The president asks the PP for support in the labor reform and Díaz seeks it with ERC
The point and aside in the isolation between Pedro Sánchez and Pablo Casado, motivated by the initiative of the opposition leader, was used by the Prime Minister to demand that the opposition leader support, or at least abstain, from the validation of labor reform.
Casado called Sánchez to talk about Ukraine, but the Prime Minister wanted to expand the topics of conversation, and brought up the labor reform and European funds. Regarding the decree-law that will be debated next week in Congress, Casado confirmed to Sánchez that his party will vote ‘no’, because that is not his proposal. The PP leader offered his alternative, the ‘Austrian backpack’, and recalled
to Sánchez, which is what the Bank of Spain defends and what the now vice-president Calviño defended. Regarding European funds, the president of the PP once again reached out to the chief executive to create an independent agency for their management.
But aside from the fact that Sánchez already knew what the PP’s position on the labor reform was going to be, his request is not innocuous. Because it comes to confront the vision of its partners within the Government, who demand that the norm be validated with the investiture bloc. The Socialists have already made it clear that they do not want to touch the agreement reached between unions and employers. And they see the clear horizon, although adjusted, before the possibility that Ciudadanos and other minority parties support the text.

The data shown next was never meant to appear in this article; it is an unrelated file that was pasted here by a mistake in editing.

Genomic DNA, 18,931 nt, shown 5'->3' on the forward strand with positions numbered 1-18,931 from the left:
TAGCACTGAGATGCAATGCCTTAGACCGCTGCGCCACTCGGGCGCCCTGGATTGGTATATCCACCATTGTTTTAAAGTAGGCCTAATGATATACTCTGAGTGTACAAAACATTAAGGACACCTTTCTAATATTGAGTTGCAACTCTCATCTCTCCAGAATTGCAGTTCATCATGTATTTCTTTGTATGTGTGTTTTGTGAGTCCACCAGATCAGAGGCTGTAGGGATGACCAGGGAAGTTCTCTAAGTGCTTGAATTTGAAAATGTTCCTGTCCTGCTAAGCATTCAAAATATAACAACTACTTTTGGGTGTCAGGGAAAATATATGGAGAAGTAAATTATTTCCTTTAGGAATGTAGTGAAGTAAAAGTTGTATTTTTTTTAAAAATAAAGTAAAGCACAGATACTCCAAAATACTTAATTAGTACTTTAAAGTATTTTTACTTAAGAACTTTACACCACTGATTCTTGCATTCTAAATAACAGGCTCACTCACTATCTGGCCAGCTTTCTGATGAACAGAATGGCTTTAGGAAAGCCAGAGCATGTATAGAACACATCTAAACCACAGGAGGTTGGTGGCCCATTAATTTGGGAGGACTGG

Meanwhile, in United We Can attend with a lot of tension before the possibility that the investiture block breaks in this important parliamentary appointment. But for the moment they have found a wall in the opposite position of ERC, PNV and Bildu. All the spotlights fall on the Vice President and Minister of Labor, Yolanda Diaz, who has been trying for weeks to convince that bloc not to veto the reform. If the attempt fails and the text goes ahead with the support of Ciudadanos and minority groups, Yolanda Díaz will bear an unpredictable political cost for her interests.
Thus, Díaz finds himself trapped in a certain way: between the need to carry out his flagship plan and the limits set by the PSOE that threaten to turn precisely his reform into the cause of opening a gap in the majority that supports the Government. Diaz is working hard to avoid it. Yesterday he held different meetings in Catalonia with unions. Unlike in the Basque Country, in Catalonia the weight of UGT and CCOO is main. And in the Government they believe that a change of position by the ERC and not so much by the PNV and Bildu would be more feasible.